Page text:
Guided Trips

FISHING REPORT AND SYNOPSIS: 10/17/2017

Fishing is excellent in the Great Smoky Mountains National Park now. We have had a couple of shots of rain the last week and a half which has helped keep the streams flowing strong for this time of year. The cool overnight temperatures will get the brown and brook trout seriously thinking about spawning. Please be careful this time of year and avoid walking on fine sand and gravel in riffles and tailouts. Leave the spawning trout alone so they can do their thing. When you find brook or brown trout that aren't spawning, they are aggressive and looking to feed. Recent guide trips on brook trout waters have been anywhere from good to excellent. Streams with rainbows and browns have been excellent as well. There are good numbers of fish to be caught in the Park right now!

A variety of bugs have been hatching lately. On cloudy days, Blue-winged Olives have hatched along with some other small mayflies. Various caddis, including the Great Autumn Brown Sedges (often referred to as October Caddis by locals) are hatching and provide a nice bite for the trout. Little Black stoneflies are hatching as well. Fish are eating both dry fly and nymph imitations and even still hitting some terrestrials. Don't forget your beetle, ant, and inchworm fly box. A Parachute Adams or Yellow or Orange Stimulator should work well for a dry fly. Smaller bead head Pheasant Tail nymphs should work as a dropper. Caddis pupa are also catching a lot of fish as are stonefly nymphs.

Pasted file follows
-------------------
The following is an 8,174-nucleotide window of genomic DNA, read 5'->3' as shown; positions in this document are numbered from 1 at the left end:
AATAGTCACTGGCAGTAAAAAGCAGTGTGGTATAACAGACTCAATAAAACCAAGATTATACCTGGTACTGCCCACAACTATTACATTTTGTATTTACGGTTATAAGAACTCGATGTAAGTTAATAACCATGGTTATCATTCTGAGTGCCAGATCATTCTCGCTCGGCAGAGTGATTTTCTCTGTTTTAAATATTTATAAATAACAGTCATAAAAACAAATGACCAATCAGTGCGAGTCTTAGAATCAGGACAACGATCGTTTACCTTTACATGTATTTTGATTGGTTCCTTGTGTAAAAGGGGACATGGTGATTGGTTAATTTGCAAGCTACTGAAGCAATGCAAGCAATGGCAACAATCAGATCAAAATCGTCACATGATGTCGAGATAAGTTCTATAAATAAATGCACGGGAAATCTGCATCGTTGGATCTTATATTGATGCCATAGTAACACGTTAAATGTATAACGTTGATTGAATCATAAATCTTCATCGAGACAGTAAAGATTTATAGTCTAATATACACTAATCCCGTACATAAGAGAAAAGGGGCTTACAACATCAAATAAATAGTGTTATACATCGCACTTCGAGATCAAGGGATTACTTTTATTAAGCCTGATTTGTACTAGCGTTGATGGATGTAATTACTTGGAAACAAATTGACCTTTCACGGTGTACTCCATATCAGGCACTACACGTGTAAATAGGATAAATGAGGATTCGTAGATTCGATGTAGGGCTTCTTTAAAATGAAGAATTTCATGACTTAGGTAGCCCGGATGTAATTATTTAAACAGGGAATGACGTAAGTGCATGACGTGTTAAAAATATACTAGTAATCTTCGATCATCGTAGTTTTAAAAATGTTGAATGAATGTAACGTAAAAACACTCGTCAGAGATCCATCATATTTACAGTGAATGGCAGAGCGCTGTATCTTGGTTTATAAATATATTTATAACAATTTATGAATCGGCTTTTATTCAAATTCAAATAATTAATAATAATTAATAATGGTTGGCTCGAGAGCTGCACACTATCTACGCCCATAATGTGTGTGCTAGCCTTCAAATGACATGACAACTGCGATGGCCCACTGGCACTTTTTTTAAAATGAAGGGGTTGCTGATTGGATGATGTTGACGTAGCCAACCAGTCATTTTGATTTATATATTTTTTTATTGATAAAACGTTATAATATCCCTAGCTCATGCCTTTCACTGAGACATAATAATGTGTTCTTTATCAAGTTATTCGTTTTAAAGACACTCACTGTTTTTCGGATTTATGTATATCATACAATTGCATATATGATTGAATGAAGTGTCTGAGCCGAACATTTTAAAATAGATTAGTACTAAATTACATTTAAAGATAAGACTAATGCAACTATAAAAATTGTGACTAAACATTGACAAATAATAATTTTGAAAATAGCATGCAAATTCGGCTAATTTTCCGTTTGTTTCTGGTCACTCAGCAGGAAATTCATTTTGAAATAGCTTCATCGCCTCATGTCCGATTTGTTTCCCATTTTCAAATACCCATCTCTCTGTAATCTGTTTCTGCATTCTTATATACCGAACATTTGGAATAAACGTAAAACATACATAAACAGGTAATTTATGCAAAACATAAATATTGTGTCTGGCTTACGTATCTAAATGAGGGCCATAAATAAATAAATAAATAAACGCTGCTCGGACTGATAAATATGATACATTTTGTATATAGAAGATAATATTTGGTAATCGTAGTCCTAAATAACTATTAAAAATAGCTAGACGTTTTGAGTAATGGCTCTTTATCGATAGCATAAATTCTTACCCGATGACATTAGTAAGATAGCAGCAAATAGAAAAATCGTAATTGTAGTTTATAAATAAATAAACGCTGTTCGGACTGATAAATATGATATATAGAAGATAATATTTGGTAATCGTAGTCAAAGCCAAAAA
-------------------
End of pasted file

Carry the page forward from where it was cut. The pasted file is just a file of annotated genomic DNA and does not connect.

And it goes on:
On the Caney Fork, things have been tough lately. The river has been running warmer than is normal this time of year because of heavy generation earlier this year and also with a stain due to the sluice gate operations. Work has been underway to install vented turbines on the generators and they have been working to try and tweak them to improve dissolved oxygen. One day, we were floating and they were checking the DO and found it at 1.5 ppm. If I remember correctly, the minimum target is 6 ppm. Obviously 1.5 is way too low. Trout were sitting along the banks and in back eddies gasping for oxygen. Hopefully all of this won't have too much of a long term effect on the fishery, but needless to say, things are a bit difficult as of right now. Cooler weather should help. Once the lake turns over, oxygen and clarity will improve quickly.

The Clinch River has been fishing well if you can hit it on low water days. Small nymphs and midges will get the job done here.

Smallmouth bass are about done for the year, but we will be back out on the musky streams again soon looking for the toothy critters. This is tough fishing, but the rewards can be sizable.

Photo of the Month: Night Time Hog

Photo of the Month: Night Time Hog

Saturday, March 08, 2014

Hike and Fish